Plough => Ruby

Journey through ruby

Timing Attack Vulnerability in Rails

Disclaimer

I am not a security expert and this post is my attempt to learn a bit more about web security.

Why now?

Well, I am signed up to Ruby on Rails security mailing list to make sure vulnerabilities don’t go unnoticed and all my projects are running patched versions. Usually I just read the emails and ensure to upgrade or patch the affected versions and this system has worked very smoothly, however, I have never been happy with this approach and when a timing attack vulnerabilitywas announced on 25th January 2016 (CVE-2015-7576), I decided to research and learn more about it.

What is a timing attack?

A timing attack allows an adversary to learn more about the system under attack by statistically analysing information based on different response times. Here are a few examples:

  1. The size of response for a signed in user and a signed out user will be significantlly different, thus allowing the adversary to determine user’s current state.

  2. A string comparison with no matching characters will be slightly faster than one with 2 matching characters.

There are many more examples along the same lines. One thing worth mentioning is that it takes a lot more analysis and patience for a successful timing attack, but it’s not impossible.

How can we fix the string comparision to run in constant time?

Although, there are several ways to use the timing attack but in the interest of this article the scope is limited to secure string comparison in Ruby. There are two ways to do it:

Activesupport

Activesupport provides a secure_compare method that can be used like this:

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ActiveSupport::SecurityUtils.secure_compare(a, b)

Don’t use Activesupport

I took this implementation from Time Trial - Racing Towards Practical Remote Timing Attacks paper and looks similar to activesupport’s implementation.

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def secure_compare(a, b)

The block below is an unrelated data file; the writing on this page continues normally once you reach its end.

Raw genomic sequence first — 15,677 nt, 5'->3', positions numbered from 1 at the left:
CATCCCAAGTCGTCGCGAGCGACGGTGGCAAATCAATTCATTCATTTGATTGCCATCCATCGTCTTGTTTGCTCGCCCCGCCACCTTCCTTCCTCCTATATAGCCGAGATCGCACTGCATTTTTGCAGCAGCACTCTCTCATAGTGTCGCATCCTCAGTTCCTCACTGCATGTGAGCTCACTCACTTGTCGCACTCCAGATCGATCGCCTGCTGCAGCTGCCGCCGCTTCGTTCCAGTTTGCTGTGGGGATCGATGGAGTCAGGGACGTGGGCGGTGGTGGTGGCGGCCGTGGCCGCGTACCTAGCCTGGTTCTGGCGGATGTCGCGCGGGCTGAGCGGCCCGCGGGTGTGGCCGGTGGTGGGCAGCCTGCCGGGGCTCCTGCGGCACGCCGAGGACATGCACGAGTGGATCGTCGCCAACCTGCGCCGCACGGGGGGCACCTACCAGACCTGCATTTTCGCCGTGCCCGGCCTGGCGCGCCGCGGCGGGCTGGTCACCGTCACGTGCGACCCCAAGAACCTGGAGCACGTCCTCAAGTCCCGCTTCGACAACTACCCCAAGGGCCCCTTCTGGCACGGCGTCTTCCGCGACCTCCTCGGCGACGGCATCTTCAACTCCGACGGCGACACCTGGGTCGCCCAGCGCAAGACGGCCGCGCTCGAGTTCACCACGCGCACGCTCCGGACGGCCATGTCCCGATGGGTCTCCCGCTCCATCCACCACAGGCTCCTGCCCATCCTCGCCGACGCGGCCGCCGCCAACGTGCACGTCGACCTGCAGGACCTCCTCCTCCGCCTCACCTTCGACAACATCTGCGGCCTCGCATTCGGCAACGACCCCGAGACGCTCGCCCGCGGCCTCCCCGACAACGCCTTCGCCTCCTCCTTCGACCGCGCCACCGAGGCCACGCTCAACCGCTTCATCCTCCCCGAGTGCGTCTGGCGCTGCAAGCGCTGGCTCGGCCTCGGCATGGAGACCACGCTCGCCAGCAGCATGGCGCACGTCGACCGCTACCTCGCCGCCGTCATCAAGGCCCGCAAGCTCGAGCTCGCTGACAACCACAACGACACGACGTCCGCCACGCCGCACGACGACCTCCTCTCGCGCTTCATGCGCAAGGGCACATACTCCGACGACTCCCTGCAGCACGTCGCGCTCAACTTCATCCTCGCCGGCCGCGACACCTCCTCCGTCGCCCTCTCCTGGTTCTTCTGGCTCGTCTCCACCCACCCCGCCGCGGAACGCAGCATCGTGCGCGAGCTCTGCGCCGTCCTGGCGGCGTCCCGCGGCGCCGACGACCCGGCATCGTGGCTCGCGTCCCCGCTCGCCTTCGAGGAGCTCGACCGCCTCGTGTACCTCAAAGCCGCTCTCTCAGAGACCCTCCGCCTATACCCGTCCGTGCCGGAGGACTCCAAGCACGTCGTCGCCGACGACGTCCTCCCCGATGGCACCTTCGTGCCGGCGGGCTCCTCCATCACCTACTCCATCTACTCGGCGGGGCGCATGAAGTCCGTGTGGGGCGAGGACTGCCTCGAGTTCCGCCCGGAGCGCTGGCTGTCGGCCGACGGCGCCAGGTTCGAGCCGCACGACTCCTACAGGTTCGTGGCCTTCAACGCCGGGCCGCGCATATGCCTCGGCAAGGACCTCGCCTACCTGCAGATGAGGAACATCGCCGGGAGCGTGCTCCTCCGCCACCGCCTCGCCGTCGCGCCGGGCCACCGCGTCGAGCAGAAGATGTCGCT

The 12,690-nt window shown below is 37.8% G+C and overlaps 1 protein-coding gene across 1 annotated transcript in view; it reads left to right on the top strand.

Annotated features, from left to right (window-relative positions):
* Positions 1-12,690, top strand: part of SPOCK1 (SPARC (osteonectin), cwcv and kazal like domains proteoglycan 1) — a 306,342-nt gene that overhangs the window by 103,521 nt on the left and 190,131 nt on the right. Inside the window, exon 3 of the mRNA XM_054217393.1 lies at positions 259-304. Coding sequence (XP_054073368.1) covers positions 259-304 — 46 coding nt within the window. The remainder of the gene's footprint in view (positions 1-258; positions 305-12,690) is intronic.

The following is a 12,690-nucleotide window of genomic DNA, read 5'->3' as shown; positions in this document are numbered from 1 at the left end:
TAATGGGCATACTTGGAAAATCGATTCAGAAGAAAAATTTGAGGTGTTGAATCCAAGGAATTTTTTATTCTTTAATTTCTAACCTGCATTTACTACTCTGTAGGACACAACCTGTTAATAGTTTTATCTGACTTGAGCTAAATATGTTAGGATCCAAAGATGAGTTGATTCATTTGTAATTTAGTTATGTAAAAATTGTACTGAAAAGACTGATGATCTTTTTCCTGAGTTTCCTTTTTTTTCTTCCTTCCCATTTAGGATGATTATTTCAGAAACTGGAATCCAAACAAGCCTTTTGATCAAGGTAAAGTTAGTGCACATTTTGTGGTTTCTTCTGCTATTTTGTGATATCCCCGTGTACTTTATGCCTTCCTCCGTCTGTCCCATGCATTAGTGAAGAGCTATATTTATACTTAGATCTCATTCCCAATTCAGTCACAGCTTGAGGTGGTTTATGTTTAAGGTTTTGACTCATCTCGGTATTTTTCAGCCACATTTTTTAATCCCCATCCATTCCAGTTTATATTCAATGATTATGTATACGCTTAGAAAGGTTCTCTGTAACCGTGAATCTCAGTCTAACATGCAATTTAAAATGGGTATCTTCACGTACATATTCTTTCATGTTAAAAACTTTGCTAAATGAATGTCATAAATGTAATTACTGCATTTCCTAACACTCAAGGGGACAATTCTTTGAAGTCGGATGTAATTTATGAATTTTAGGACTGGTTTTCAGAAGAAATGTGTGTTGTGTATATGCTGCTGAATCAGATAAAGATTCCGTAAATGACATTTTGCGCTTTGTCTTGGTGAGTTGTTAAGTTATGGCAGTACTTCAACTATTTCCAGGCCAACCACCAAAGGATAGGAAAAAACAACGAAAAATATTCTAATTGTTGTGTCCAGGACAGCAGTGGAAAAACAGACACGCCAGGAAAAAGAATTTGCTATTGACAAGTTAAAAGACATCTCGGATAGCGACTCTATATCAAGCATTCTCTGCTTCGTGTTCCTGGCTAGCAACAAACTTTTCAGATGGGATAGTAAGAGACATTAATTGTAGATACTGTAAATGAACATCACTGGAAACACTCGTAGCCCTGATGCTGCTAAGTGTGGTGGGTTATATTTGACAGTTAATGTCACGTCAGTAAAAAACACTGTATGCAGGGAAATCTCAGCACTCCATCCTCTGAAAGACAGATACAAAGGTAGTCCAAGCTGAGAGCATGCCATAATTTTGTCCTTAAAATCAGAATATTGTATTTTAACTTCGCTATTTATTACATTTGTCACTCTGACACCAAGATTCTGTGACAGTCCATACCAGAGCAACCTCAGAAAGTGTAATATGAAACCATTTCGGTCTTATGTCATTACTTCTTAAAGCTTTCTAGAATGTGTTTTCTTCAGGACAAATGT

return false if a.empty? || b.empty? || a.bytesize != b.bytesize l = a.unpack "C#{a.bytesize}"
  res = 0
  b.each_byte { |byte| res |= byte ^ l.shift } 
  res == 0end

Why no secure compare in Ruby?

You may ask why does Ruby not have a secure compare as part of the core API? I have no idea, but, there has been movement on that front lately and you can follow that discussion in ruby’s bug discussion area. It’s currently waiting for Matz approval.

Research

I don’t want to repeat the research that has been conducted by others, so here’s a review of things I researched and if you’re interested you should read these to gain more understanding.

Tools

Whilst researching I came across the following tools to test for a timing attack. I’ve not tried them myself but give them a go:

  • https://github.com/dmayer/time_trial
  • https://github.com/ecbftw/nanown
  • https://github.com/aj-code/TimingIntrusionTool5000

Papers/Articles

Books

  • The Tagled Web A Guide to Securing Modern Web Applications
  • The Web Application Hackers Handbook

This research is not comprehensive and I hope its given you enough to carry on this journey by yourself.

Update (17.03.2016)

Good news! Just seen update on the ruby issue and apparently OpenSSL provides a timing safe binary comparison method called CRYPTO_memcmp which is what will be used in ruby internally and exposed from it to be used by other libraries.

Webpack Dev Server and Rails

Webpack dev server is pretty awesome. In my last post, I set up React, ES6, Babel and Webpack and the only thing outstanding was the webpack dev server.

With a webpack dev server running, developers can update their code and have the code changes show up straightaway in the browser, thanks to websockets. In order to implement it for a rails application, I did the following:

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<% if Rails.env.development? %>
  <%= javascript_include_tag 'http://localhost:9999/bundle.js', 'data-turbolinks-track' => true %>
<% else %>
  <%= javascript_include_tag 'bundle', 'data-turbolinks-track' => true %>
<% end %>

For development mode, I am downloading the bundle.js from localhost:9999. That’s the port where the webpack dev server is running at. For the production mode, the bundle.js is being read from the `app/assets/javascripts’ directory.

I have the following in my package.json to to run the webpack dev server on port 9999:

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{
  "name": "ecommerce-checklist",
  "version": "0.0.1",
  "description": "Ecommerce checklist",
  "scripts": {
    "start": "webpack-dev-server --content-base ../app/assets/javascripts --port 9999",
    "build": "./node_modules/webpack/bin/webpack.js --progress",
    "build:prod": "./node_modules/webpack/bin/webpack.js -p --progress --config webpack.production.config.js"
  },
  "dependencies": {
    "react": "^0.14.2",
    "react-dom": "^0.14.2"
  },
  "devDependencies": {
    "babel-core": "^6.0.20",
    "babel-eslint": "^4.1.5",
    "babel-loader": "^6.0.1",
    "babel-preset-es2015": "^6.0.15",
    "babel-preset-react": "^6.0.15",